After reading Embassy Row and some of the Gallagher Girls novels, I was convinced Lydia was going to end up being a spy or an undercover agent of some capacity, so it was actually really exciting when the truth was so much more inspiring and interesting than that. Having a pop star run away because she just didn't want the life of fame and fortune anymore is definitely different for YA - too often the characters are striving for fame and success, whether in a band or as a supermodel, so it was great to see someone striving for an easier and simpler life.
I think I loved this story the most out of all of them because it was just so damn adorable. Aunt Mary had lost her child and husband in a car accident the previous year, so she completely took "Hulda" under her wing. Even after finding out the truth and realising that she'd been lying to them for weeks, Aunt Mary took it on the chin and dealt with it effortlessly, deciding right there and then that she was going to attempt to get custody of this unloved, over-worked, flight risk. It seemed a bit far-fetched, but not too unbelievable, so it really did feel like a Christmas miracle.

'The Girl Who Woke The Dreamer' by Laini Taylor - 4 stars
It's embarrassing to admit, but this short story was actually the first piece of Laini Taylor's writing I've ever read. The 'Daughter of Smoke and Bone' trilogy looks amazing, but I just haven't gotten around to it yet because it's quite long, so is a rather large commitment. I went into this short story unsure on what to expect from her writing style, but I ended up falling into her storytelling.
'The Girl Who Woke The Dreamer' is by far the most fantastical installment of this anthology. Set on the Isle of Feathers, a land that was discovered by sailors hundreds of years ago, we discover that when the island was found there was a large hill covered in oily black feathers. The sailors decided to set fire to this hill, to claim the land as their own, but the smoke from the feathers overwhelmed them and the majority of them died, so when more settlers attempted to inhabit the land they buried the feathers instead.
There's a tradition on the Isle of Feathers; every day of Advent, a gentleman will leave a gift on his beloved's doorstep, and on Christmas Eve they will be betrothed to each other. Neve, our protagonist, is certain that no one will be leaving gifts for her - she's an orphan, the last member of a failed colony from far far away, and she lives in poverty. When the vicar decides to claim her as his wife, she's dismayed, because three of his wives are already dead. She prays to Wisha - the Dreamer - to save her from her poor existence and to give her more of a choice than between the vicar and squalor for the rest of her life. The Dreamer hears her cry and is woken (hence the title of the short story) and he loves her for waking him, for being such a standout character from the rest of the humans, so he leaves gifts for her until they meet on Christmas Eve, where he grants her largest Christmas wish; he gives her a pair of blonde wings, to match the pitch black ones he found buried when he awoke.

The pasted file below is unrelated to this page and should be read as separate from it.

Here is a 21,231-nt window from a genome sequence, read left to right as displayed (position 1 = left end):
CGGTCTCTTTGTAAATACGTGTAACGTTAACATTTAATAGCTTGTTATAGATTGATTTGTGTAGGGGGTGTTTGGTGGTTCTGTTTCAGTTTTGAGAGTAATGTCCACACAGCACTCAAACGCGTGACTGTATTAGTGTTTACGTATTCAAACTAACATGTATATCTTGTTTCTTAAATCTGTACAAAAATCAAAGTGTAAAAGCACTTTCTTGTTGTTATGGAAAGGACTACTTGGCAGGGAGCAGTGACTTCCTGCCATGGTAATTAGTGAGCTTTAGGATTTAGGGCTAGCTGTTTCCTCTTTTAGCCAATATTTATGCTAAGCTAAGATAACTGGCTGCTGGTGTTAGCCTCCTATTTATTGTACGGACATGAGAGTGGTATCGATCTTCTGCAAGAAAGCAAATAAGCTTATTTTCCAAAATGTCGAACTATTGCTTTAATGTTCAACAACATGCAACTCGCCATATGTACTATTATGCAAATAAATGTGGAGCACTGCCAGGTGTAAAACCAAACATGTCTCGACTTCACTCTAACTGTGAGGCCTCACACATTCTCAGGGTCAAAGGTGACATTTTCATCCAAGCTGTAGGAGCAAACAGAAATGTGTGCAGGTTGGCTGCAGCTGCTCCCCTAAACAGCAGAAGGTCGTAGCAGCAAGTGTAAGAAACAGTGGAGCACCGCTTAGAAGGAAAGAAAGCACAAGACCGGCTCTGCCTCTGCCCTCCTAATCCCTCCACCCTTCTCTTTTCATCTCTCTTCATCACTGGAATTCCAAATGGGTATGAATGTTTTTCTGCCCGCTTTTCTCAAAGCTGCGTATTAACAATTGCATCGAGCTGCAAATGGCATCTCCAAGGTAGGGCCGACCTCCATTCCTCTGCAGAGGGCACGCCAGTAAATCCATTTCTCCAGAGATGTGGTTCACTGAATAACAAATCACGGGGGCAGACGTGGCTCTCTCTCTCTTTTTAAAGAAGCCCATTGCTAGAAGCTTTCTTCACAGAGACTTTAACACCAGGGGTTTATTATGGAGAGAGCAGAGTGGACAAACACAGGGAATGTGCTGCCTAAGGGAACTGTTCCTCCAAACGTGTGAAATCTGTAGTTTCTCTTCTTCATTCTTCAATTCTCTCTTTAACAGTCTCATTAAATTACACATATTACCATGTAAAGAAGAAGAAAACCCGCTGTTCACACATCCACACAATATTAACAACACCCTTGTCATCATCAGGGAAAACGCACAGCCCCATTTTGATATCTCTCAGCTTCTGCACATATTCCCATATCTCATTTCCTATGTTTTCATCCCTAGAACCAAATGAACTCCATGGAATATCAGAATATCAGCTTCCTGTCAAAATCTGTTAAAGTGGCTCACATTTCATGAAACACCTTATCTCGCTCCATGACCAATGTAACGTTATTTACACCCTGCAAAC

This was probably the easiest story to read in July - instead of being super focused on Christmas, there is much more of a focus on the characters hopes, dreams and personalities, and the usage of the Advent presents just seems like an obvious choice for the timings to develop. Neve acted much older than her age at the beginning of the story, commenting on how bitter and disappointed she is with everything, and I adored the progression of her character throughout the story as she grew to become excited about the Dreamer leaving her gifts and their eventual meeting.
After reading this short story, I'm definitely prioritising reading another Laini Taylor book, because her writing is beautiful.

And there you have it! The larger proportion of short stories in this anthology did get five stars, but then is that surprising when you have authors of such high calibre working together? The likelihood is that I will buy this anthology and read it again closer to Christmas - probably not this Christmas, but maybe the next one - and I'm sure it'll be just an evocative and emotional then, if not more so.